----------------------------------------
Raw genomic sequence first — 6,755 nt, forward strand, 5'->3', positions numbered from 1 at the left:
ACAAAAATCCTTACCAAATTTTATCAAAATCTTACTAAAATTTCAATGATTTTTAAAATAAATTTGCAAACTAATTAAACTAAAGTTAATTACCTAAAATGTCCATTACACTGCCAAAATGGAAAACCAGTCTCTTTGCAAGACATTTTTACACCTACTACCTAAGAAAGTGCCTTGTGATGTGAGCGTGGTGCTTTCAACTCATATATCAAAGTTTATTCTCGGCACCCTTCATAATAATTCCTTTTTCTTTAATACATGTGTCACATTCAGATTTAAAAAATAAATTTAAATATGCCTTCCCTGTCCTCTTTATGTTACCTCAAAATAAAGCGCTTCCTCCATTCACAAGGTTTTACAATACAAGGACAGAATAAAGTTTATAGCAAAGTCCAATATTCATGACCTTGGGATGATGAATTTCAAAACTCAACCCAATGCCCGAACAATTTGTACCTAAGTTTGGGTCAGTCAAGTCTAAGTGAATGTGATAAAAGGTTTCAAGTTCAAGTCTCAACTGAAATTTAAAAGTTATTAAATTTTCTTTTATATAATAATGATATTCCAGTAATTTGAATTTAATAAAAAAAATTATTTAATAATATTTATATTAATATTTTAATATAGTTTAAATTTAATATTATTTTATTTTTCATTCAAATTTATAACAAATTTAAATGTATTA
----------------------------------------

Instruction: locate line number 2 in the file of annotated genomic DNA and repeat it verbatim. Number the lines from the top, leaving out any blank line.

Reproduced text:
ACAAAAATCCTTACCAAATTTTATCAAAATCTTACTAAAATTTCAATGATTTTTAAAATAAATTTGCAAACTAATTAAACTAAAGTTAATTACCTAAAATGTCCATTACACTGCCAAAATGGAAAACCAGTCTCTTTGCAAGACATTTTTACACCTACTACCTAAGAAAGTGCCTTGTGATGTGAGCGTGGTGCTTTCAACTCATATATCAAAGTTTATTCTCGGCACCCTTCATAATAATTCCTTTTTCTTTAATACATGTGTCACATTCAGATTTAAAAAATAAATTTAAATATGCCTTCCCTGTCCTCTTTATGTTACCTCAAAATAAAGCGCTTCCTCCATTCACAAGGTTTTACAATACAAGGACAGAATAAAGTTTATAGCAAAGTCCAATATTCATGACCTTGGGATGATGAATTTCAAAACTCAACCCAATGCCCGAACAATTTGTACCTAAGTTTGGGTCAGTCAAGTCTAAGTGAATGTGATAAAAGGTTTCAAGTTCAAGTCTCAACTGAAATTTAAAAGTTATTAAATTTTCTTTTATATAATAATGATATTCCAGTAATTTGAATTTAATAAAAAAAATTATTTAATAATATTTATATTAATATTTTAATATAGTTTAAATTTAATATTATTTTATTTTTCATTCAAATTTATAACAAATTTAAATGTATTA